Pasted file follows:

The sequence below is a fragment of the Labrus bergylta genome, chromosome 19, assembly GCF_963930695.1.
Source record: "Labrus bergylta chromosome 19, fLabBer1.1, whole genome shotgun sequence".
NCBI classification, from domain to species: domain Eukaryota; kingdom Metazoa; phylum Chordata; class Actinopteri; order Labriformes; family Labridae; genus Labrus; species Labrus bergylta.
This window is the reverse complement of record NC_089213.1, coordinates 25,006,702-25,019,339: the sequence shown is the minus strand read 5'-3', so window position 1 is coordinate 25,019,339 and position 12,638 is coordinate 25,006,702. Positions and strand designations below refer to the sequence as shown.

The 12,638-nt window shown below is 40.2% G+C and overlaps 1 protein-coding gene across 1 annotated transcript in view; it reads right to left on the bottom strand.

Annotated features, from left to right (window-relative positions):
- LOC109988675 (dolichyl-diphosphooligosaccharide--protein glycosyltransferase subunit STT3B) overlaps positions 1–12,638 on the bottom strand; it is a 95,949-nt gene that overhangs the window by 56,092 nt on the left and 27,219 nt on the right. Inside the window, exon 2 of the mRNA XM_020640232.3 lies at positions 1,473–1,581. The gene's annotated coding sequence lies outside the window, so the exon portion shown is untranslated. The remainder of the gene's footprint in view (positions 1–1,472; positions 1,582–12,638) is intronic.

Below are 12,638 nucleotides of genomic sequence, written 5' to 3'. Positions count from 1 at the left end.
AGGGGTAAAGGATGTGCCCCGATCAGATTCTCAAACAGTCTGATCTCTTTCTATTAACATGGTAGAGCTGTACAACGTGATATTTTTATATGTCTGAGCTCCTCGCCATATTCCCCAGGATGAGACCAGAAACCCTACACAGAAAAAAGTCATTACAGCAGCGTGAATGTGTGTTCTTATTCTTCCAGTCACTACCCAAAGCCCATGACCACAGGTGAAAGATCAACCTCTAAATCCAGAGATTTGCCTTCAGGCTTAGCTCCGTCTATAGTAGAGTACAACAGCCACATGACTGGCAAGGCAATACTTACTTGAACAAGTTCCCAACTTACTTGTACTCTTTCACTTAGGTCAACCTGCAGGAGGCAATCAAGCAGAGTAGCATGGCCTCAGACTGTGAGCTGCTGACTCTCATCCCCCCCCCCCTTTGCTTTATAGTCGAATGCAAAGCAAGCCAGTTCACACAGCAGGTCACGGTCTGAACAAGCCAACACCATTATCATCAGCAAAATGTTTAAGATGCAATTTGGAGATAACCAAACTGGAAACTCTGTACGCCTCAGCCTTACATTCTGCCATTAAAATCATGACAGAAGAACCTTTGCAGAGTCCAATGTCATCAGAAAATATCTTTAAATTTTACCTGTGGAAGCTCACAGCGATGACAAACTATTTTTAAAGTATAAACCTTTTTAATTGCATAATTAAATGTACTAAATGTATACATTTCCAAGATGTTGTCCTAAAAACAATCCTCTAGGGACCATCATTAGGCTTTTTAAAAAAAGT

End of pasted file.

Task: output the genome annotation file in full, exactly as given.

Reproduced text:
The sequence below is a fragment of the Labrus bergylta genome, chromosome 19, assembly GCF_963930695.1.
Source record: "Labrus bergylta chromosome 19, fLabBer1.1, whole genome shotgun sequence".
NCBI classification, from domain to species: domain Eukaryota; kingdom Metazoa; phylum Chordata; class Actinopteri; order Labriformes; family Labridae; genus Labrus; species Labrus bergylta.
This window is the reverse complement of record NC_089213.1, coordinates 25,006,702-25,019,339: the sequence shown is the minus strand read 5'-3', so window position 1 is coordinate 25,019,339 and position 12,638 is coordinate 25,006,702. Positions and strand designations below refer to the sequence as shown.

The 12,638-nt window shown below is 40.2% G+C and overlaps 1 protein-coding gene across 1 annotated transcript in view; it reads right to left on the bottom strand.

Annotated features, from left to right (window-relative positions):
- LOC109988675 (dolichyl-diphosphooligosaccharide--protein glycosyltransferase subunit STT3B) overlaps positions 1–12,638 on the bottom strand; it is a 95,949-nt gene that overhangs the window by 56,092 nt on the left and 27,219 nt on the right. Inside the window, exon 2 of the mRNA XM_020640232.3 lies at positions 1,473–1,581. The gene's annotated coding sequence lies outside the window, so the exon portion shown is untranslated. The remainder of the gene's footprint in view (positions 1–1,472; positions 1,582–12,638) is intronic.

Below are 12,638 nucleotides of genomic sequence, written 5' to 3'. Positions count from 1 at the left end.
AGGGGTAAAGGATGTGCCCCGATCAGATTCTCAAACAGTCTGATCTCTTTCTATTAACATGGTAGAGCTGTACAACGTGATATTTTTATATGTCTGAGCTCCTCGCCATATTCCCCAGGATGAGACCAGAAACCCTACACAGAAAAAAGTCATTACAGCAGCGTGAATGTGTGTTCTTATTCTTCCAGTCACTACCCAAAGCCCATGACCACAGGTGAAAGATCAACCTCTAAATCCAGAGATTTGCCTTCAGGCTTAGCTCCGTCTATAGTAGAGTACAACAGCCACATGACTGGCAAGGCAATACTTACTTGAACAAGTTCCCAACTTACTTGTACTCTTTCACTTAGGTCAACCTGCAGGAGGCAATCAAGCAGAGTAGCATGGCCTCAGACTGTGAGCTGCTGACTCTCATCCCCCCCCCCCTTTGCTTTATAGTCGAATGCAAAGCAAGCCAGTTCACACAGCAGGTCACGGTCTGAACAAGCCAACACCATTATCATCAGCAAAATGTTTAAGATGCAATTTGGAGATAACCAAACTGGAAACTCTGTACGCCTCAGCCTTACATTCTGCCATTAAAATCATGACAGAAGAACCTTTGCAGAGTCCAATGTCATCAGAAAATATCTTTAAATTTTACCTGTGGAAGCTCACAGCGATGACAAACTATTTTTAAAGTATAAACCTTTTTAATTGCATAATTAAATGTACTAAATGTATACATTTCCAAGATGTTGTCCTAAAAACAATCCTCTAGGGACCATCATTAGGCTTTTTAAAAAAAGT